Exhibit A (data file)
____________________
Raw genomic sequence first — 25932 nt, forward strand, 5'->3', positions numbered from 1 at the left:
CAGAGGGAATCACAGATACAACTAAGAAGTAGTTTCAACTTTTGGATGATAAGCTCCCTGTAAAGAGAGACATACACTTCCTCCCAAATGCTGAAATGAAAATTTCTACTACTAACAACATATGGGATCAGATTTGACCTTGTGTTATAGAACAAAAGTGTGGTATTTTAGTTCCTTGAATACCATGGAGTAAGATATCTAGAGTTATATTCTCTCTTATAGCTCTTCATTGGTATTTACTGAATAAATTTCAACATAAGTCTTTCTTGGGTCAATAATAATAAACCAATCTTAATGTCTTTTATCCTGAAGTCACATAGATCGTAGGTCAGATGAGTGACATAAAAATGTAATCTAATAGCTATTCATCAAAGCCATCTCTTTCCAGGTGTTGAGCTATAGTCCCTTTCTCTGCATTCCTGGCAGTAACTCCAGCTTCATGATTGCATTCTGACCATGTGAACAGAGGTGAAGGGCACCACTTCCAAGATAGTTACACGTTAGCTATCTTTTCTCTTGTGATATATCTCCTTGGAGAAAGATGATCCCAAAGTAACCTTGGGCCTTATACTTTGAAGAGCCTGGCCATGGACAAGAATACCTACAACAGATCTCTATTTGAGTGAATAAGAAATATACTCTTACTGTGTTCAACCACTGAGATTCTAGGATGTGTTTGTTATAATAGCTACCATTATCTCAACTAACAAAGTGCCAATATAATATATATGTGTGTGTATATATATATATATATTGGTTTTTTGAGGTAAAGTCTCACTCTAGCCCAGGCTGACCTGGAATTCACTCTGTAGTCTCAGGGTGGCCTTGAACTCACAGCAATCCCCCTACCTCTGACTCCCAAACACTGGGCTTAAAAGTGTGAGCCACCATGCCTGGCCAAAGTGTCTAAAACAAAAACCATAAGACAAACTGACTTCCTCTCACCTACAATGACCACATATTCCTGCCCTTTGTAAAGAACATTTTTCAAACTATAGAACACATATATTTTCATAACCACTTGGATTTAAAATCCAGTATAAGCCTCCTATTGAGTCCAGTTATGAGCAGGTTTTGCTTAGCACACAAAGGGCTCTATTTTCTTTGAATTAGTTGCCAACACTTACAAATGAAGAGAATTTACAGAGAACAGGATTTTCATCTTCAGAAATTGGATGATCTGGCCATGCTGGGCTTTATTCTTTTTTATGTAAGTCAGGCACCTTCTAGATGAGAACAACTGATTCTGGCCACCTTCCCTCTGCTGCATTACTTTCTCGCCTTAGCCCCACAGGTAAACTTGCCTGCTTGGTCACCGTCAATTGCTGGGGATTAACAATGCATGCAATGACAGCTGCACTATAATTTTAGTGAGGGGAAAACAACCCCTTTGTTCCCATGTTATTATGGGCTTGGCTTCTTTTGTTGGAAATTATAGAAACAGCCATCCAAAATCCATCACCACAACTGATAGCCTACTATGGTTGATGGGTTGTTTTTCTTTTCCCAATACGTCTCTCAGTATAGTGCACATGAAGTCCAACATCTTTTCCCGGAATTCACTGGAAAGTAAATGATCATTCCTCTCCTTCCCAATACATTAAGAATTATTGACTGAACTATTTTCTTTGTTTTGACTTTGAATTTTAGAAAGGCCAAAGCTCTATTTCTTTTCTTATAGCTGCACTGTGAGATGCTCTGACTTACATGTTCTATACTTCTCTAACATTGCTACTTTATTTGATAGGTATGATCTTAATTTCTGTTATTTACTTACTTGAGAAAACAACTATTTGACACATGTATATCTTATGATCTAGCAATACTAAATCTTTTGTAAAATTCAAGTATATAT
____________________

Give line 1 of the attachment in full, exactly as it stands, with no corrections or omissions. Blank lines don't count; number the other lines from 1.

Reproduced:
Raw genomic sequence first — 25932 nt, forward strand, 5'->3', positions numbered from 1 at the left: